MW: Right. Exactly, exactly. Mickey Mantle, his character had already been understood and was created by himself. Now, it is almost created through this marketing machine.
JB: I miss it. I miss those 1980s characters. There’s no doubt that sports marketing is still a growing and billion-dollar industry. But, to me, the characters aren’t the same any more. Why do you think that is?
MW: It’s just come to the point where we get the sense these guys are trying to construct their image. Whereas back then, it was still happening – in a way it was still happening organically; and it was still fresh and new. We had never seen anybody like Bo come along, first of all as an athlete but also as a marketing icon.
Those Nike commercials were new. The Jordan iconography was all new. The notion of a team like the ’85 Bears was relatively new. Now, it’s all been recycled over and over again. And it’s so carefully constructed, and there’s so much thought given to how it is going to play and how it is going to be reflected in the media. It doesn’t have that same freshness. Maybe for young people it does? Maybe we’re just being nostalgic? Maybe in 20 years we’re all going to feel the same way about Lebron?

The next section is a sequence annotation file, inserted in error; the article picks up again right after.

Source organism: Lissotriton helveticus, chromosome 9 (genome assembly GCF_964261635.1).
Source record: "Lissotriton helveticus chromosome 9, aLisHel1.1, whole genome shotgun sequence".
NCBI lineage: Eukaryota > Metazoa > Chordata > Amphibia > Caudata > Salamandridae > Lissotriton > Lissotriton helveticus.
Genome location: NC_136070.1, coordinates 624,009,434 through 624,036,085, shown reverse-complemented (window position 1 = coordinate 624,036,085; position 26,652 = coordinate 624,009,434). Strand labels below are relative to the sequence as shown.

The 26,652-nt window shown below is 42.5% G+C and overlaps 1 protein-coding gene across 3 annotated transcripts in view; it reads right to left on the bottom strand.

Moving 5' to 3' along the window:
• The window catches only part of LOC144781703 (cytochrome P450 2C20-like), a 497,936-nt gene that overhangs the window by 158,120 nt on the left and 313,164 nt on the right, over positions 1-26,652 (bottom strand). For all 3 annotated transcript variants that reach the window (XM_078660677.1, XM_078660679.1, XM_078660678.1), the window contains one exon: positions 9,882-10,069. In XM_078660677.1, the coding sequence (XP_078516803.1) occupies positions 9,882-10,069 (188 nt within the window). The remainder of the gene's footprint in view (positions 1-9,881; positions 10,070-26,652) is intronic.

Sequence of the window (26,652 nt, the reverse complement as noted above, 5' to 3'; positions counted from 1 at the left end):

JB: I don’t know if we’ll sit around and be nostalgic about Peyton Manning rooting for a guy to “slice that meat” in those Master Card commercials. Back then, when you watched those Nike ads, you wanted to go run or workout.
MW: There’s also just so much cynicism now. The Internet basically breeds cynicism. Something like Deadspin, which serves its purpose, is there to demythologize everything. We’re just much more cynical as a culture and that has a lot to do with it, too. But back then it was Reagan and “embrace optimism.”